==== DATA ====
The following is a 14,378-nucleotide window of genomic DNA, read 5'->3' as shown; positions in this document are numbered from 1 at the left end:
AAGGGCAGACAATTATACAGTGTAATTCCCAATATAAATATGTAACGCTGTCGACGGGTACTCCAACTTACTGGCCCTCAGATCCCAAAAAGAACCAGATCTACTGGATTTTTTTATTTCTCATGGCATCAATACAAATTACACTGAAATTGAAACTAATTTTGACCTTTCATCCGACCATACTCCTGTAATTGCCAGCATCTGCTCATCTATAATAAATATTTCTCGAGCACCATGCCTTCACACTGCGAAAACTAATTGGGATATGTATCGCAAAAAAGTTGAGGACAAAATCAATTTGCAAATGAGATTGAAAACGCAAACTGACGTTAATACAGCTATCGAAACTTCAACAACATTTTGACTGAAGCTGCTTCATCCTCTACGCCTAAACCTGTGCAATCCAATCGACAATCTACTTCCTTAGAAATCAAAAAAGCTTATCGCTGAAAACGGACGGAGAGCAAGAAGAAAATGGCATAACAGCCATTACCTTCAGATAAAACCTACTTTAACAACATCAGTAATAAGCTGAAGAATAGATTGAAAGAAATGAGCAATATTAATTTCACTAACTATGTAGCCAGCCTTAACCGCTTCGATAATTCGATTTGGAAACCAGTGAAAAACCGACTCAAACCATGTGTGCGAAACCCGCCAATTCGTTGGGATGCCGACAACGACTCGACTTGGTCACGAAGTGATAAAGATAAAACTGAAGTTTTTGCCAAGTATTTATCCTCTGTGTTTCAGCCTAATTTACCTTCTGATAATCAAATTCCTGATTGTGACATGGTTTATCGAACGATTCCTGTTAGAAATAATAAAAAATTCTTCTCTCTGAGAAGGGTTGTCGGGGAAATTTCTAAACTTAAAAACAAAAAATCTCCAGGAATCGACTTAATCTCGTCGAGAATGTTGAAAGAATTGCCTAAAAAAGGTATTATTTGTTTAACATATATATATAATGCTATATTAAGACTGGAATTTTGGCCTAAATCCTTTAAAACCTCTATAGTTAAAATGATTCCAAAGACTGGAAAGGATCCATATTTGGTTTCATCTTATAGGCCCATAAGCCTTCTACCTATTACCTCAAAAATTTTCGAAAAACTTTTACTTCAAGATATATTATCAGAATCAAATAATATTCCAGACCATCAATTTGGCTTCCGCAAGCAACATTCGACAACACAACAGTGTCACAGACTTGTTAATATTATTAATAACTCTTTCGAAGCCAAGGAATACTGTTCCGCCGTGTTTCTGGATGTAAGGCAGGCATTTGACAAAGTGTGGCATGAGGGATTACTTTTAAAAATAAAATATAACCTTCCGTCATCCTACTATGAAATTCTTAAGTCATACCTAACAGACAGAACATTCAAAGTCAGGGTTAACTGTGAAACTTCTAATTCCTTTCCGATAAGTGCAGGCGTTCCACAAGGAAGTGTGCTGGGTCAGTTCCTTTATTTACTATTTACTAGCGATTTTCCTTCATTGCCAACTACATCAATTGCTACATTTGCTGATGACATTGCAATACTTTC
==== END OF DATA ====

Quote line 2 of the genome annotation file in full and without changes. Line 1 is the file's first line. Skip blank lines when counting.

AAGGGCAGACAATTATACAGTGTAATTCCCAATATAAATATGTAACGCTGTCGACGGGTACTCCAACTTACTGGCCCTCAGATCCCAAAAAGAACCAGATCTACTGGATTTTTTTATTTCTCATGGCATCAATACAAATTACACTGAAATTGAAACTAATTTTGACCTTTCATCCGACCATACTCCTGTAATTGCCAGCATCTGCTCATCTATAATAAATATTTCTCGAGCACCATGCCTTCACACTGCGAAAACTAATTGGGATATGTATCGCAAAAAAGTTGAGGACAAAATCAATTTGCAAATGAGATTGAAAACGCAAACTGACGTTAATACAGCTATCGAAACTTCAACAACATTTTGACTGAAGCTGCTTCATCCTCTACGCCTAAACCTGTGCAATCCAATCGACAATCTACTTCCTTAGAAATCAAAAAAGCTTATCGCTGAAAACGGACGGAGAGCAAGAAGAAAATGGCATAACAGCCATTACCTTCAGATAAAACCTACTTTAACAACATCAGTAATAAGCTGAAGAATAGATTGAAAGAAATGAGCAATATTAATTTCACTAACTATGTAGCCAGCCTTAACCGCTTCGATAATTCGATTTGGAAACCAGTGAAAAACCGACTCAAACCATGTGTGCGAAACCCGCCAATTCGTTGGGATGCCGACAACGACTCGACTTGGTCACGAAGTGATAAAGATAAAACTGAAGTTTTTGCCAAGTATTTATCCTCTGTGTTTCAGCCTAATTTACCTTCTGATAATCAAATTCCTGATTGTGACATGGTTTATCGAACGATTCCTGTTAGAAATAATAAAAAATTCTTCTCTCTGAGAAGGGTTGTCGGGGAAATTTCTAAACTTAAAAACAAAAAATCTCCAGGAATCGACTTAATCTCGTCGAGAATGTTGAAAGAATTGCCTAAAAAAGGTATTATTTGTTTAACATATATATATAATGCTATATTAAGACTGGAATTTTGGCCTAAATCCTTTAAAACCTCTATAGTTAAAATGATTCCAAAGACTGGAAAGGATCCATATTTGGTTTCATCTTATAGGCCCATAAGCCTTCTACCTATTACCTCAAAAATTTTCGAAAAACTTTTACTTCAAGATATATTATCAGAATCAAATAATATTCCAGACCATCAATTTGGCTTCCGCAAGCAACATTCGACAACACAACAGTGTCACAGACTTGTTAATATTATTAATAACTCTTTCGAAGCCAAGGAATACTGTTCCGCCGTGTTTCTGGATGTAAGGCAGGCATTTGACAAAGTGTGGCATGAGGGATTACTTTTAAAAATAAAATATAACCTTCCGTCATCCTACTATGAAATTCTTAAGTCATACCTAACAGACAGAACATTCAAAGTCAGGGTTAACTGTGAAACTTCTAATTCCTTTCCGATAAGTGCAGGCGTTCCACAAGGAAGTGTGCTGGGTCAGTTCCTTTATTTACTATTTACTAGCGATTTTCCTTCATTGCCAACTACATCAATTGCTACATTTGCTGATGACATTGCAATACTTTC